Growing Up Grammar

(George T. Crutchfield, 1933-2011)

Normal families, I have always believed, sit around the dinner table and talk about their days or their plans for the weekend.

At my house, conversation most likely was about grammar. Grammar. And still more grammar.

Daily newspapers were inspected and errors marked with a red pencil. Birthday gifts often were books about language.

My father, George, who passed away last month, was the consummate grammarian. He d worked at a newspaper while still in high school, then was editor of his college paper, an Associated Press reporter and ultimately journalism professor.

A gruff old codger, he expressed affection by correcting one s misuse of the English language. He was never shy about pointing out grammar mistakes to colleagues, student or his own family.

George knew the AP Stylebook and Strunk and White the way a preacher knows the Bible.

Pity the poor soul who used contact as a verb (instead of make contact with ), began a phrase with hopefully instead of it is hoped or mentioned that something was for free. A long lecture was sure to ensue.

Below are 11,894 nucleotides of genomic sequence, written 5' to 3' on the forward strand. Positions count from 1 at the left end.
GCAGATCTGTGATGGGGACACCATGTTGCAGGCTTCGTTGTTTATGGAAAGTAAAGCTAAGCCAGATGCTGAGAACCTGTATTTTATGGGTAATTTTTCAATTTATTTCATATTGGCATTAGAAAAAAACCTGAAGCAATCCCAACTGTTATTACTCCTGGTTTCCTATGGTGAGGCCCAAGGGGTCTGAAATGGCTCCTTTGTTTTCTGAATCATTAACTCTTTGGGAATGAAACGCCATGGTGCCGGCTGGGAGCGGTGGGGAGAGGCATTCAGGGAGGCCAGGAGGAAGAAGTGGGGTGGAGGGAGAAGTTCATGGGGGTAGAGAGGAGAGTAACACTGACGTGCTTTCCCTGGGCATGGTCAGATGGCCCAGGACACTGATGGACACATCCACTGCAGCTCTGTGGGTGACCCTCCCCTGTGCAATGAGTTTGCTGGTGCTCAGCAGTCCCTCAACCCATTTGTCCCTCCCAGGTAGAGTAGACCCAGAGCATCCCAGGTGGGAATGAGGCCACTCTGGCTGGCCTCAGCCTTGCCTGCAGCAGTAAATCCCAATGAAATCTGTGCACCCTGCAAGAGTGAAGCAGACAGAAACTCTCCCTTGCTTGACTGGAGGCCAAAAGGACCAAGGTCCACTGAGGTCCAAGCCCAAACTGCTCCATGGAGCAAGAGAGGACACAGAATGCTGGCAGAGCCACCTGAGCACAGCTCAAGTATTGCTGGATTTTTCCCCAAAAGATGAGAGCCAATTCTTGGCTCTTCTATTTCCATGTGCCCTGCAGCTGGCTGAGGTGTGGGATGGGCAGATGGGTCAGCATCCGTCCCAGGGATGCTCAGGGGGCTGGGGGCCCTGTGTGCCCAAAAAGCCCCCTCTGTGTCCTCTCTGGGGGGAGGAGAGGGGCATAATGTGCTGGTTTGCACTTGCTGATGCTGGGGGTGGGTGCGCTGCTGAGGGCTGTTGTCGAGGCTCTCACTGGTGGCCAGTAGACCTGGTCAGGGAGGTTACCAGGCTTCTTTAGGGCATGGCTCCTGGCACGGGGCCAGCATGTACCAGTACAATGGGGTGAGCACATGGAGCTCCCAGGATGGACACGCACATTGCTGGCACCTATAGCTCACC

Still, I guess some of it sank in. Working as a writer and editor comes naturally to me.

if I wanted to rebel, all I had to do was say bring instead of take, or historic when historical was the accurate term. Perhaps my ultimate rebellion was marrying a German who s English, at the time, was barely passable. George was a good sport and usually let my husband s unusual sentence construction and made-up words slide, at least face-to-face.

I miss the old codger. I m fortunate to have colleagues and friends who respect language and will set me straight should I try to overuse exclamation points or to end a sentence with a preposition.

It is hoped.

Lisa Crutchfield tries not to proof billboards, signs and menus for grammatical errors.